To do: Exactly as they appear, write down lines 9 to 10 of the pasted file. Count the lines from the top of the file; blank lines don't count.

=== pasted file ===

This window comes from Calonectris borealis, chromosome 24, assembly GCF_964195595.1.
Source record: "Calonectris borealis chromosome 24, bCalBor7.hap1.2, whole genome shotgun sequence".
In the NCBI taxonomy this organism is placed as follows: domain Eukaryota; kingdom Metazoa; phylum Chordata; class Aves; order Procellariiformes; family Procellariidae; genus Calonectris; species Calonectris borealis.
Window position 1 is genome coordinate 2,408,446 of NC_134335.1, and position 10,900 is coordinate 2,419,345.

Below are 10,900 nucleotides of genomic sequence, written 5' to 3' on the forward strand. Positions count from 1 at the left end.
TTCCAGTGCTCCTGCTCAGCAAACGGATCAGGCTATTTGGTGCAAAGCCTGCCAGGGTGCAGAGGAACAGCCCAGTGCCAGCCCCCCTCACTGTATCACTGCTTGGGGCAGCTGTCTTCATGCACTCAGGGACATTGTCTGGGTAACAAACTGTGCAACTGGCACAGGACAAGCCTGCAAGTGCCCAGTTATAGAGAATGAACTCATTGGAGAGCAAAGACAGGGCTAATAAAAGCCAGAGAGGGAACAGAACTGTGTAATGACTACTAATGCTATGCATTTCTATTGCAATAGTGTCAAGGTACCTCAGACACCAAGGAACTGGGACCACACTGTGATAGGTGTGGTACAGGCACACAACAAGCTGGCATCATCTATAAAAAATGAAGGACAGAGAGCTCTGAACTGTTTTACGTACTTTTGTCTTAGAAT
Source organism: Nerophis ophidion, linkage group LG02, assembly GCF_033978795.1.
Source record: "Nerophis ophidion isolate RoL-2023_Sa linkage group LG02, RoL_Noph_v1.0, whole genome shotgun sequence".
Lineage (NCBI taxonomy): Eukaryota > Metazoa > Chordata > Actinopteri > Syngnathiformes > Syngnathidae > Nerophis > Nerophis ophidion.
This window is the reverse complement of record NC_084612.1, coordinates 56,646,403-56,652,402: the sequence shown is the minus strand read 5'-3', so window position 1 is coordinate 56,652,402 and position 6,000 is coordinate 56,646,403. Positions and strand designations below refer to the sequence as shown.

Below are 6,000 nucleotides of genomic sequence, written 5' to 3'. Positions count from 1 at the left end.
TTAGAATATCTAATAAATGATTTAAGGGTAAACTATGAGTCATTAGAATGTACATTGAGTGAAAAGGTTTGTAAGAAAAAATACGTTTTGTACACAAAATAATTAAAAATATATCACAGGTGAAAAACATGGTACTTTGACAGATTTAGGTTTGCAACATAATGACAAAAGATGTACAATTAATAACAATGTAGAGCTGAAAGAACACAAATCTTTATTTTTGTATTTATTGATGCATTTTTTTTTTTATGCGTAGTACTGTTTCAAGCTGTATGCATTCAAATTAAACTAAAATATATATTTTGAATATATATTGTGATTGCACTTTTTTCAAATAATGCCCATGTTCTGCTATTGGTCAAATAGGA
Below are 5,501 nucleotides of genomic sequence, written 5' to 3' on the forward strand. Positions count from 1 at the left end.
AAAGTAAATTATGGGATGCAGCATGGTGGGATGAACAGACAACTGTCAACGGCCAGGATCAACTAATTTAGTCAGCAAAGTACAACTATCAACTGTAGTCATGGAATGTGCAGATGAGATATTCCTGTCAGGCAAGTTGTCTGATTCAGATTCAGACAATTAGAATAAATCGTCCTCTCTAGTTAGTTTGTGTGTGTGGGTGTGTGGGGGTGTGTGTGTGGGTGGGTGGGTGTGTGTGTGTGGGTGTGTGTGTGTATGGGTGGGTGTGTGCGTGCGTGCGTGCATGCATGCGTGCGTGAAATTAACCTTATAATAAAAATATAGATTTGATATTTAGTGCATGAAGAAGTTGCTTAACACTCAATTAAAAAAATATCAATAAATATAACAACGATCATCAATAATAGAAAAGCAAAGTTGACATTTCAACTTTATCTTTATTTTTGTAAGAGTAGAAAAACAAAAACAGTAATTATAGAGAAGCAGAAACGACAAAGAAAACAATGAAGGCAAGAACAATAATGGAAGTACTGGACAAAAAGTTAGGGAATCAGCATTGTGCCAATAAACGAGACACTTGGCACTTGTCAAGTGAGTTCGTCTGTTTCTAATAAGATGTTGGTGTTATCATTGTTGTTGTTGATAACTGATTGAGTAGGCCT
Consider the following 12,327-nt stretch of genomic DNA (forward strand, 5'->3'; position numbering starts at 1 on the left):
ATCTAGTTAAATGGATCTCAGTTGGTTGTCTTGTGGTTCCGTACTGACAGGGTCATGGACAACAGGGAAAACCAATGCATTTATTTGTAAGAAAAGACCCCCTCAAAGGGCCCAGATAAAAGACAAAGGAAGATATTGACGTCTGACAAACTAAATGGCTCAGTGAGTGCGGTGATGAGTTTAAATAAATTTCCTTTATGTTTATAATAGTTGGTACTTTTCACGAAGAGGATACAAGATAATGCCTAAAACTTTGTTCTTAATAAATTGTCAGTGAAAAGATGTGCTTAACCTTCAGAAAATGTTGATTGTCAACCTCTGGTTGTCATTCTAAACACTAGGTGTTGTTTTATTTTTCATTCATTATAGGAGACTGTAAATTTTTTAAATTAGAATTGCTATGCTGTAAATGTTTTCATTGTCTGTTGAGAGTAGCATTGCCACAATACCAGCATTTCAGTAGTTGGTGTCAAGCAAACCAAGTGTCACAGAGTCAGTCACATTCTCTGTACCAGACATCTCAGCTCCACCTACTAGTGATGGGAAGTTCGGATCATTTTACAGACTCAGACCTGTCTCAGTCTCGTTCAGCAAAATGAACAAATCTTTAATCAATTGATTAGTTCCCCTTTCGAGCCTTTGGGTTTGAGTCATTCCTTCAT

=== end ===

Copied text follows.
Lineage (NCBI taxonomy): Eukaryota > Metazoa > Chordata > Actinopteri > Syngnathiformes > Syngnathidae > Nerophis > Nerophis ophidion.
This window is the reverse complement of record NC_084612.1, coordinates 56,646,403-56,652,402: the sequence shown is the minus strand read 5'-3', so window position 1 is coordinate 56,652,402 and position 6,000 is coordinate 56,646,403. Positions and strand designations below refer to the sequence as shown.